Making do with debris

2008-07-24 00:00

YOU head off to the beach for a holiday, only to find it covered in debris from the South Coast floods. That might be a disappointment for some, but not Kim Goodwin. He turned his two weeks at Umzumbe into a feast of creativity.

And when he left, the beach had been transformed into a sculpture park and other holidaymakers were getting into the act.

“We booked the cottage in January and, although we knew about the floods, I had forgotten about the debris washing up. I saw it all — and knew how I would occupy my two weeks. I didn’t know how the medium was going to work, but knew I would build objects out of all the wood.” Goodwin had thought the wood would be pliable, but despite having been in the sea, it would not bend very much. Nonetheless, he managed to weave the driftwood into shapes.

Goodwin specifically did not want to use wire or any kind of brought-in material. His sculptures were all to be made out of what the sea had brought him — and there was more than enough. By the time he left, one of the pieces, close to the high water mark, had been knocked over by the waves, but the rest were still standing, illustrating both the power of nature that washed the wood on to the beach and the ingenuity of the artist.

The first two major pieces were built in the first week, but as word got out, more and more people walked up from the main beach and Goodwin found himself talking to them, explaining what he was doing. Soon the beach became a gallery space, with children in particular creating works.

Goodwin studied fine art at the then Natal Technical College, majoring in sculpture, although he did not finish his course — all he wanted to do was get out into the world and sculpt. But in the end, time spent doing military service and a growing family meant the real world began to intrude, and he needed to earn a steadier income than being a sculptor could offer. So when Andries Botha and Etienne de Kock started a foundry at Natal Technical College to cast bronze sculptures, Goodwin joined them, working there for five years.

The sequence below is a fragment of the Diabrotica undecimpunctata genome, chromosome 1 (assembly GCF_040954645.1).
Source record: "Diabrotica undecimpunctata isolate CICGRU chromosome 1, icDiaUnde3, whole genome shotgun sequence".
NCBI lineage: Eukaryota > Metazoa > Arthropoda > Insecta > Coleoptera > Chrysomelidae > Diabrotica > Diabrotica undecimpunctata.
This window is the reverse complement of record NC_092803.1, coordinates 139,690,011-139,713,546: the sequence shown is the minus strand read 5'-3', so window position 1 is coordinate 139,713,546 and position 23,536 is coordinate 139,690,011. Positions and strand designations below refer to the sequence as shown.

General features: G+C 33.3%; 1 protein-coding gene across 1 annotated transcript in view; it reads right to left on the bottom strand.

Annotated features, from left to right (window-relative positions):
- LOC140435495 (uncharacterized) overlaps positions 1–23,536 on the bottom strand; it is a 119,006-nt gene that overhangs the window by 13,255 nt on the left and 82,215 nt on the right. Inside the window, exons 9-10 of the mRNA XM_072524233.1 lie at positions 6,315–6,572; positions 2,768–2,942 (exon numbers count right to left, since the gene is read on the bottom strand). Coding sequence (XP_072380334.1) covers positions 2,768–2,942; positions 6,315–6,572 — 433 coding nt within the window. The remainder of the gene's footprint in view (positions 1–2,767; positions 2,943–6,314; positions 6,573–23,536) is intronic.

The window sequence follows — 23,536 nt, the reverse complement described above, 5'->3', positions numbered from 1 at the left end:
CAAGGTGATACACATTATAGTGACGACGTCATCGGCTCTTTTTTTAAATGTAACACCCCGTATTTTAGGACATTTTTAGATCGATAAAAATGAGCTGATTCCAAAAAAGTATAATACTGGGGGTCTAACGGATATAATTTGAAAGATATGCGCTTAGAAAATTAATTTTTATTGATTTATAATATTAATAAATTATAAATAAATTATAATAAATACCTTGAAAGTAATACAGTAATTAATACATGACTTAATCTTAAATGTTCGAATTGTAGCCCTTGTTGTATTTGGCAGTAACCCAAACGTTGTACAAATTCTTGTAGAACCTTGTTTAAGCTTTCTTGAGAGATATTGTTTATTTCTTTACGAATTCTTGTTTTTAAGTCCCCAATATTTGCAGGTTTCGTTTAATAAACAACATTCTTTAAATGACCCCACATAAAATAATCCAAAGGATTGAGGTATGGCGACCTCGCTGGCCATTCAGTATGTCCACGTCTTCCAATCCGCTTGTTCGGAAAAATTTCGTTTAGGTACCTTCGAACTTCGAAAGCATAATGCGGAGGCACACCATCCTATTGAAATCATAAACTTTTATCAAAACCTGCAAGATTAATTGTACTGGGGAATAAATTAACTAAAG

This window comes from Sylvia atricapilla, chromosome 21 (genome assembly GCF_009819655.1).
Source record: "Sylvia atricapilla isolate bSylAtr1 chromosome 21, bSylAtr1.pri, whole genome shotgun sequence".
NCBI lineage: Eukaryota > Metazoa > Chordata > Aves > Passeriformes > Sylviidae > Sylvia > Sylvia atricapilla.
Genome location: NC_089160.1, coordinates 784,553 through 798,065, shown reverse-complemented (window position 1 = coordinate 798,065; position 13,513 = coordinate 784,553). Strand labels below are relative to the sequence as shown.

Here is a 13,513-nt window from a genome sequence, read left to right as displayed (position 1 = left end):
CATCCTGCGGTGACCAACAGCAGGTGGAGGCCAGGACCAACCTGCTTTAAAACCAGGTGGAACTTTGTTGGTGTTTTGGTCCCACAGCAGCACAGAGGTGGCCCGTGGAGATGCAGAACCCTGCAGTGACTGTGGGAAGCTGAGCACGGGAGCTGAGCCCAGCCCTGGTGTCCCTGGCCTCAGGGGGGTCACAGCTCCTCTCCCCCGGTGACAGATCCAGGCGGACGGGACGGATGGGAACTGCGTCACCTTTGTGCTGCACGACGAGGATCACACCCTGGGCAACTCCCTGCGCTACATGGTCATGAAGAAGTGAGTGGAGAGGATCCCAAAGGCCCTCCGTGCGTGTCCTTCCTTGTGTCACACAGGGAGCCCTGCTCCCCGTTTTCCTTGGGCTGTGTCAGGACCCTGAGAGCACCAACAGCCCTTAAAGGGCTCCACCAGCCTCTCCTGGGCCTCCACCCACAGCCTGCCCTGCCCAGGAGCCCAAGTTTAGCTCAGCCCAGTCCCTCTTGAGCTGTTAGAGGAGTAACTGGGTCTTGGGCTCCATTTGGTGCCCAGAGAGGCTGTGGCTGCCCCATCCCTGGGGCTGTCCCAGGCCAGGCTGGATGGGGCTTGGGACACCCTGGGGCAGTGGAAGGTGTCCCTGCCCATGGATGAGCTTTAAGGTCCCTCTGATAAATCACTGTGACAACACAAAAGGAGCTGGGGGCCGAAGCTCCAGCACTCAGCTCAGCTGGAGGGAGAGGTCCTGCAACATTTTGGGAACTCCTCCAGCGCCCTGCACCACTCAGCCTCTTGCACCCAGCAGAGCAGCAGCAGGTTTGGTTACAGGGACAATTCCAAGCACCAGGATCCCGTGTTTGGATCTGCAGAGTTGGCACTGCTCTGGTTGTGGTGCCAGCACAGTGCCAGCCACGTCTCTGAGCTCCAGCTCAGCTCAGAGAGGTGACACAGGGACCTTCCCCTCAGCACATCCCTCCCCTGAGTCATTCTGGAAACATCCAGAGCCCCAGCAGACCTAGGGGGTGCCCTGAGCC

“I also had a bit of a dream of living in the midlands and running a business there,” he says.

Originally his father bought the land where Goodwin lives and works, near Lidgetton, and for the past 12 years, Goodwin has been there, running what is almost the only foundry in KwaZulu-Natal, and where Goodwin’s meticulous attention to detail has resulted in it being the place where almost all major sculpture in the area is cast.

It is work for a perfectionist, and Goodwin is that. He has a staff of 11, and the foundry’s success has been built around its relationship with its clients. With sculpture, while the original work comes from the sculptor, the finished result is in the hands of the foundry master. It is a very close relationship.

It leaves Goodwin little time for his own work, but he is creating a studio space where he can work, above the foundry. “I’m champing at the bit to start creating my own art again,” he says. And his two weeks at Umzumbe, with no pressure, gave him a chance to explore his own creativity. “Making frivolous art”, is how he describes it. But the sight of the Umzumbe beach as an art gallery offers something more than frivolity.

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